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Write on a toothpaste tube

india Updated: Feb 15, 2012 23:19 IST
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What is bad writing? One definition of bad writing is that it only entertains but does not edify. It does not raise 'important questions' regarding political or social ills but, instead, runs away from them. Put simply, bad writing reinforces popular attitudes even if it's at the cost of harming a cultural fabric. Bad writing's goals are self-serving. It aims to make money for its publisher and author and win popularity for its writer without caring two hoots about the greater common good or making the reader think beyond the text.

Opponents of this position will, however, be quick to point out its shortcomings. The real problem for them is that unlike the empirical disciplines, good writing - especially fiction - is as man-made and culturally-constructed as the method of enquiry used to analyse and judge it. To put it in another way, it is not simply the text that is defined by its context of place and time, but the act of literary criticism and review itself changes over place and time. Simply put, the meaning of books changes constantly so that multiple interpretations and value judgements always compete for legitimacy at the same time.

So for many, it's India's English-rea-ding elite who are actually the marginalised lot as they turn to western - mainly Anglo-American - literature to define their identity as writers instead of looking 'inward'. But those who read, say, Chetan Bhagat are more 'self-confident', for they establish their own criteria for what qualifies as valuable reading and, therefore, participate more actively in their own culture than the 'aesthetes'. Their criteria are no more or less culturally-constructed than those adopted by the literary 'elite'. Hence, opponents would point out, no text - and, by extension, an author - is universally or eternally good. So who is to say that Bhagat's works do not inspire people? This kind of reasoning states that if the reader has the right response, even the writing on a tube of toothpaste can be motivating.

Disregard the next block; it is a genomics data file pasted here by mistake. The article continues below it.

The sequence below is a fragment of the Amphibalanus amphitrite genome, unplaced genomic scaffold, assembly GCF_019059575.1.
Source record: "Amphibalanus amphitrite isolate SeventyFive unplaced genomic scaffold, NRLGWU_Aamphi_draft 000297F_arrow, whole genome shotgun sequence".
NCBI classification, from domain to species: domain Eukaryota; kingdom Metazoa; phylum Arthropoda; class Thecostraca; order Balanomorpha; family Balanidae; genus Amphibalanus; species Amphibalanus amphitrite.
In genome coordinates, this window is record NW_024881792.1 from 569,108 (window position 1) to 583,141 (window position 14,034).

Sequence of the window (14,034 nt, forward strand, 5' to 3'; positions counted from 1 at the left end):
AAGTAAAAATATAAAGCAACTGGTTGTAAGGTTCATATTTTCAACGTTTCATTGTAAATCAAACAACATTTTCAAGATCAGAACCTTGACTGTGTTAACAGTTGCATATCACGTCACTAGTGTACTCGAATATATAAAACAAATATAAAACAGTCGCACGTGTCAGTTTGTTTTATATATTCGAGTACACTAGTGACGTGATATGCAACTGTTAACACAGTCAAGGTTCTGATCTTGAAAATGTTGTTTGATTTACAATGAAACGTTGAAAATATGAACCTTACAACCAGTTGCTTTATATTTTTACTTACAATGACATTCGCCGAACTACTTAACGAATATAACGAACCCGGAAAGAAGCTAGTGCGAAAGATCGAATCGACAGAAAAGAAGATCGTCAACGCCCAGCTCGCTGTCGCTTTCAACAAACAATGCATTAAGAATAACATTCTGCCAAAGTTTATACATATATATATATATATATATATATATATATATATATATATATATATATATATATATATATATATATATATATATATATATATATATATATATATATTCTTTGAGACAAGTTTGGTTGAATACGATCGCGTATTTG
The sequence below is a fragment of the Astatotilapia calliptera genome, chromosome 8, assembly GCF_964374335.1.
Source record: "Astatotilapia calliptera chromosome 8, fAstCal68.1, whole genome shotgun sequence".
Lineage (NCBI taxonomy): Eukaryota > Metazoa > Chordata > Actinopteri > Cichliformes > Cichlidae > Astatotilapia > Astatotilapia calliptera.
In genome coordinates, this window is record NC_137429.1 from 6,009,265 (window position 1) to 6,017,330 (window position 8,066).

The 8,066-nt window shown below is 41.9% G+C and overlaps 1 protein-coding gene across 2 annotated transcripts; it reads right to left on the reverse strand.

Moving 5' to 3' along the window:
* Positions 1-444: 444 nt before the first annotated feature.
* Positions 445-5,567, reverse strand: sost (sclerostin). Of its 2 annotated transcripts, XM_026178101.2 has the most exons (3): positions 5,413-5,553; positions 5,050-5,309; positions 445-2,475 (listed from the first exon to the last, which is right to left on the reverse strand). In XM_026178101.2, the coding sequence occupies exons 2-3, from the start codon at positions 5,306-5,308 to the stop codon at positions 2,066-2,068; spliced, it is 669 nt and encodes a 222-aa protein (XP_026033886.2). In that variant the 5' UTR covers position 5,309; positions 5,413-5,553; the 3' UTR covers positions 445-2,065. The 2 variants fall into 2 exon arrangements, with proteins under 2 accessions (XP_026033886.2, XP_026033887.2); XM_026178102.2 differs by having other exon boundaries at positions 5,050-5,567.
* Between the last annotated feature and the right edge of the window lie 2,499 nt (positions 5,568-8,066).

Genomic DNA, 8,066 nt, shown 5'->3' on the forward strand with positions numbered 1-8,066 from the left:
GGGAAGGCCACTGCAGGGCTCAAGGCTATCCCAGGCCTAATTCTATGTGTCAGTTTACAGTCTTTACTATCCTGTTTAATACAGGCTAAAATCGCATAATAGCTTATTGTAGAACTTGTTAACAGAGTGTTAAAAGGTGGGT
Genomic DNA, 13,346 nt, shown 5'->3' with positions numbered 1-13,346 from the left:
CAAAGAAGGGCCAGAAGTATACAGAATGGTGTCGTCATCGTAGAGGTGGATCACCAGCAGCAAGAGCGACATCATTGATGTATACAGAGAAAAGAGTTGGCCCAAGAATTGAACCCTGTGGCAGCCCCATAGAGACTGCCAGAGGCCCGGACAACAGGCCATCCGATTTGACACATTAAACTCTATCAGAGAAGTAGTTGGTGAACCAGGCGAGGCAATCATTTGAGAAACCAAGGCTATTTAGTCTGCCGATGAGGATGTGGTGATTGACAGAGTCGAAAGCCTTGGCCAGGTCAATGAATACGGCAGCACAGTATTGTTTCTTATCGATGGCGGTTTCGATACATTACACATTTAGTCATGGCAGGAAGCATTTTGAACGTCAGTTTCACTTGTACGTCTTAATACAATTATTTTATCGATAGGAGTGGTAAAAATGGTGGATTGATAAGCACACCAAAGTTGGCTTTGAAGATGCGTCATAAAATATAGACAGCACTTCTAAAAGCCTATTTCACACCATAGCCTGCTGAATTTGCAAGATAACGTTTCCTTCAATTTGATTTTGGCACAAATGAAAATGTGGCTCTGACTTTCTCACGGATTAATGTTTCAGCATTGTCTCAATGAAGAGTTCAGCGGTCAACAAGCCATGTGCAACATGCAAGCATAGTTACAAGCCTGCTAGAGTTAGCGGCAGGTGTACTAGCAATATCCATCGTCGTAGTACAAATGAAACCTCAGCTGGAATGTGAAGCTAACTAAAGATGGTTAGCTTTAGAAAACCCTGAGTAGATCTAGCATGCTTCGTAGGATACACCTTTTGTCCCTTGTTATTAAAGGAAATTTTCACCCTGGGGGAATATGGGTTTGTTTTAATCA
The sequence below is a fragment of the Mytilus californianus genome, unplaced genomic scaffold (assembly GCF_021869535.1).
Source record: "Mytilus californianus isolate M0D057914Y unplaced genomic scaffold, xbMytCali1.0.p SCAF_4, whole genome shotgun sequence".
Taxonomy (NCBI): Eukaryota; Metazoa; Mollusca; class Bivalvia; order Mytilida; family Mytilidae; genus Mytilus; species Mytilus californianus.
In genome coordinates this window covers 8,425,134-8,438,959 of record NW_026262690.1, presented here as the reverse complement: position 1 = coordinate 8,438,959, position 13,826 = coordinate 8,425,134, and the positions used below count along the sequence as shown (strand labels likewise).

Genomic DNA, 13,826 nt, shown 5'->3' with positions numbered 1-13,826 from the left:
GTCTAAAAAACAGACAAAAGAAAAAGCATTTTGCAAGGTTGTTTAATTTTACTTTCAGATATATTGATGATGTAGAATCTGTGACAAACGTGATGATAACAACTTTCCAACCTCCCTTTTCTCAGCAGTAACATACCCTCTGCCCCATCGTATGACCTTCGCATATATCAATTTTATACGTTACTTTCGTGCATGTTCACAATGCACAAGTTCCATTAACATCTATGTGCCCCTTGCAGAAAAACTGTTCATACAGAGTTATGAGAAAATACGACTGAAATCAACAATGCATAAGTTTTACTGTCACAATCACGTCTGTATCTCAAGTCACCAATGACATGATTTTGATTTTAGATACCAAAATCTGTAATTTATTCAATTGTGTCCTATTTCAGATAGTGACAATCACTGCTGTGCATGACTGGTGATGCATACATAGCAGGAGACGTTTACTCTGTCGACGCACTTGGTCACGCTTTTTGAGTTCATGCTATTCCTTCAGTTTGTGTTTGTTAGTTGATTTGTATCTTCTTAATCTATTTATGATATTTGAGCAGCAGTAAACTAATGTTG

But this kind of reasoning is fallacious. For it takes more than bad writing (or, the writing on a tube of toothpaste) to subvert the inequalities of their realities. In our imperfect world, we need good writers so that they can fulfill that important function of reading: introspection through writing that is neither condescending nor self-righteous.

As long as India's 'literary' writers do not come down from their high horses and cater to the aspirational classes, it will be the 'bad writers' who will grab this place - and demographic power. It will serve no purpose to stifle 'bad writers' or to exclude them from literature festivals. For, what India needs today is literature and literature festivals that open up debates between the two brands of writers, not close them.

If good writing is to prevail, 'good writers' must slug it out in the open with 'bad writers'. Because the need of the hour is not only accessible, inclusive literature but also a literary community that does not patronise readers of 'bad writers' as being 'half-baked' or 'wannabe' but, instead, gives them the tools to think critically so that they can dismiss bad writing on their own terms.

Nandita Patel is a Mumbai-based writer

The views expressed by the author are personal